Son of Kitson and John


Son of Kitson and John

by C. Robin Janning

Father of Charleen and Shane and Rebecca; grandfather of Shelby, Julia, Allison, Shani, and William; brother of Lani; husband of Elizabeth, stepfather of Robin. “For what it’s worth,” Scott says, “White People tend to introduce themselves by what they do. Native people introduce themselves traditionally by who they’re related to. Being vs. Doing.”

Trying to get a statement from The Rev. Scott Fisher about who he is and what he does is like trying to grab a handful of fog. You are better served by looking at the people, places, and things around him. The emphasis, he says, must be on the Church, St. Matthew’s Episcopal Church in Fairbanks, Alaska. About his ministry he says: “It is not my ministry, it is His ministry” and “the only thing, aside from telling me to stay close, I’ve ever had a sense of God telling me is tell them I love them. I’ve never had a sense of anything else.”

He says that he came to Alaska as a lay volunteer in the Fall of 1970, “living in Chalkyitsik, Stevens Village, Beaver. Small (50-75 folk) Athabascan communities in the Northern Interior.” There follows an interesting chronology, which includes marriage, Seminary in Austin (“a GIANT cross-cultural collision, but we return to Alaska [Beaver] in the Summers”), graduation from Seminary, children, a return to rural Alaska, time as an assistant to the Bishop in Fairbanks (“I spent 80% of my time flying in to the Interior and Arrtic Coast villages—teaching, training, and pastoral care”), and then in 1991 he is called to St. Matthews. About being called to be the Rector of St. Matthew’s he says “I have been here since 1991, and I keep remembering That Voice saying “Stay close to me and I’ll stay close to you.” Nothing Scott says about the life and work he engages strays far from that sense, that understanding, that God stays close.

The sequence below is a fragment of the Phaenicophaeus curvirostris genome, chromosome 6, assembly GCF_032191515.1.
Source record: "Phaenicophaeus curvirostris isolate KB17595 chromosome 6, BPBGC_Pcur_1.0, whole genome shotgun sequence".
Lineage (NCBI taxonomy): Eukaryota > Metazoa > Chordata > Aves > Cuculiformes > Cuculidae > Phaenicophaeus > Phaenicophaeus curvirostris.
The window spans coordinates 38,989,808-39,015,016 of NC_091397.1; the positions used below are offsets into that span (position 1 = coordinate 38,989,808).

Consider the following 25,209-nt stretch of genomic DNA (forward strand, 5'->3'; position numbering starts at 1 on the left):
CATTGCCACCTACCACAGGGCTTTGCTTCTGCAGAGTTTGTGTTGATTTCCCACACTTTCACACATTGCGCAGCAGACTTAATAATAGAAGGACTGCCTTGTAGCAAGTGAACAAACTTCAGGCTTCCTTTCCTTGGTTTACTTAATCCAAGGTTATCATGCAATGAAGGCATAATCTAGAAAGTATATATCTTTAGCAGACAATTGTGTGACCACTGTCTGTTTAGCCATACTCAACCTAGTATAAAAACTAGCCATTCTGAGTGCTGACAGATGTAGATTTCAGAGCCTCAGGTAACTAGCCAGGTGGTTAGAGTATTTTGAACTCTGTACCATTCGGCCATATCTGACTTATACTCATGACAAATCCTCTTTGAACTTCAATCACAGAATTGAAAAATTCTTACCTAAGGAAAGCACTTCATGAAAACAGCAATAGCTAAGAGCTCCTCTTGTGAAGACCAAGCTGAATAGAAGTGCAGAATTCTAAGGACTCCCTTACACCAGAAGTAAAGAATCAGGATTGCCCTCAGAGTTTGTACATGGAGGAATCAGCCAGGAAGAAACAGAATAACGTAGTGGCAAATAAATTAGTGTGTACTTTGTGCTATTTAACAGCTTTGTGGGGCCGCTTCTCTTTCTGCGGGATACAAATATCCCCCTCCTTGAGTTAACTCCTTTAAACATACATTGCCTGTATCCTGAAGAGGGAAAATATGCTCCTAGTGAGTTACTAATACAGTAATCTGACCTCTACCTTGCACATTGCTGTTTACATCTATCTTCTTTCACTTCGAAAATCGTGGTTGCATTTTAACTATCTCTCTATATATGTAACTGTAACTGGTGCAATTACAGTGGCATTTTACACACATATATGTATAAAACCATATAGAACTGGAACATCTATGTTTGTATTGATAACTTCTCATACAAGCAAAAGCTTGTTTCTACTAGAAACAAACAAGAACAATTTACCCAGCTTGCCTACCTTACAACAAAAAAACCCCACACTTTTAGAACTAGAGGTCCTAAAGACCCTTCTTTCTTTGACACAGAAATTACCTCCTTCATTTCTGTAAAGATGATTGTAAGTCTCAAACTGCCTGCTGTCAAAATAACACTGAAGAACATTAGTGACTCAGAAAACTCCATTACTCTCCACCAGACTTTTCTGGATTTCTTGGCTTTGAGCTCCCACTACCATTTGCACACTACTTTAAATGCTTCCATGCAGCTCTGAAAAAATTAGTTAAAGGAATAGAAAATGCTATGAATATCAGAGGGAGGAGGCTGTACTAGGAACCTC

St. Matthews is anchored in the people, land, and traditions of Alaska—yet, reaching out and up, in the ultimate symbol of the Christ Life, holding the traditions of The Episcopal Church. The truest and most accessible image of St. Matthew’s and its Rector appears when reading the newsletters. In particular, the “Winter Voices” which not only testifies to his guardianship and watchfulness, but also shows the interrelatedness of people and land in a way that makes you understand the concept of “One.”

The April/May 2008 issue of St. Matthew’s newsletter begins: “Finally the ice is running now; these Northern rivers emptying themselves. The parade of Winter and its memories sweep by, fragmented with the ice. There goes early November on that piece; and the dark one there carries dark Advent. Across, that clean snowy white one must be part of Christmas; and that little one barely there carries that one day in February. Past us; past us; past us go the Winter and its memories. Good bye and thank you and don’t hurry back, please.”

Whatever else you were doing, or thinking, now you settle down to see, to listen, and to remember. When Scott talks about the newsletter he says: “And Maggie Castellinni’s role on the Newsletter needs to be noted. She’s the Editor. All I do is gather and type. She puts it in readable format, while managing two lively boys and a career/calling as a Marine Biologist. Well, and her husband too.”